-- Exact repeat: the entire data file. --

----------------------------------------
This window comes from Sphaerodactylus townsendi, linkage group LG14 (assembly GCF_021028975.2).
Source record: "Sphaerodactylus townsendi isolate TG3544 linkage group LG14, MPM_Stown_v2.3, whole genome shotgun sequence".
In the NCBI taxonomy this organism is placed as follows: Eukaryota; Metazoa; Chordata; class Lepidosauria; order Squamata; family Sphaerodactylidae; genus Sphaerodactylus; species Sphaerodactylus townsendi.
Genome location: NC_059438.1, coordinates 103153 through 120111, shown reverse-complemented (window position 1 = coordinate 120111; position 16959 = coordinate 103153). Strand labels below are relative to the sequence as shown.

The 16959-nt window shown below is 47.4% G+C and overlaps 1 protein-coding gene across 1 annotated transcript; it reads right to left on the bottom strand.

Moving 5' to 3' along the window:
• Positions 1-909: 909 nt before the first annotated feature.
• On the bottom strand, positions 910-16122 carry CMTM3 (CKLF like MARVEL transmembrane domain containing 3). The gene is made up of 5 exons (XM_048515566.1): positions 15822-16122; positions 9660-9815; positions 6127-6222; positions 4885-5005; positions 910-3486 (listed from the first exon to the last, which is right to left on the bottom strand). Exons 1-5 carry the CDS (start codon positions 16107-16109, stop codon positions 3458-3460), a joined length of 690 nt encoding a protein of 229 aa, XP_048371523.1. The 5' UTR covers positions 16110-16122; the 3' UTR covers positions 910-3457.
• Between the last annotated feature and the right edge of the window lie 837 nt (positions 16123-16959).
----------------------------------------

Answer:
This window comes from Sphaerodactylus townsendi, linkage group LG14 (assembly GCF_021028975.2).
Source record: "Sphaerodactylus townsendi isolate TG3544 linkage group LG14, MPM_Stown_v2.3, whole genome shotgun sequence".
In the NCBI taxonomy this organism is placed as follows: Eukaryota; Metazoa; Chordata; class Lepidosauria; order Squamata; family Sphaerodactylidae; genus Sphaerodactylus; species Sphaerodactylus townsendi.
Genome location: NC_059438.1, coordinates 103153 through 120111, shown reverse-complemented (window position 1 = coordinate 120111; position 16959 = coordinate 103153). Strand labels below are relative to the sequence as shown.

The 16959-nt window shown below is 47.4% G+C and overlaps 1 protein-coding gene across 1 annotated transcript; it reads right to left on the bottom strand.

Moving 5' to 3' along the window:
• Positions 1-909: 909 nt before the first annotated feature.
• On the bottom strand, positions 910-16122 carry CMTM3 (CKLF like MARVEL transmembrane domain containing 3). The gene is made up of 5 exons (XM_048515566.1): positions 15822-16122; positions 9660-9815; positions 6127-6222; positions 4885-5005; positions 910-3486 (listed from the first exon to the last, which is right to left on the bottom strand). Exons 1-5 carry the CDS (start codon positions 16107-16109, stop codon positions 3458-3460), a joined length of 690 nt encoding a protein of 229 aa, XP_048371523.1. The 5' UTR covers positions 16110-16122; the 3' UTR covers positions 910-3457.
• Between the last annotated feature and the right edge of the window lie 837 nt (positions 16123-16959).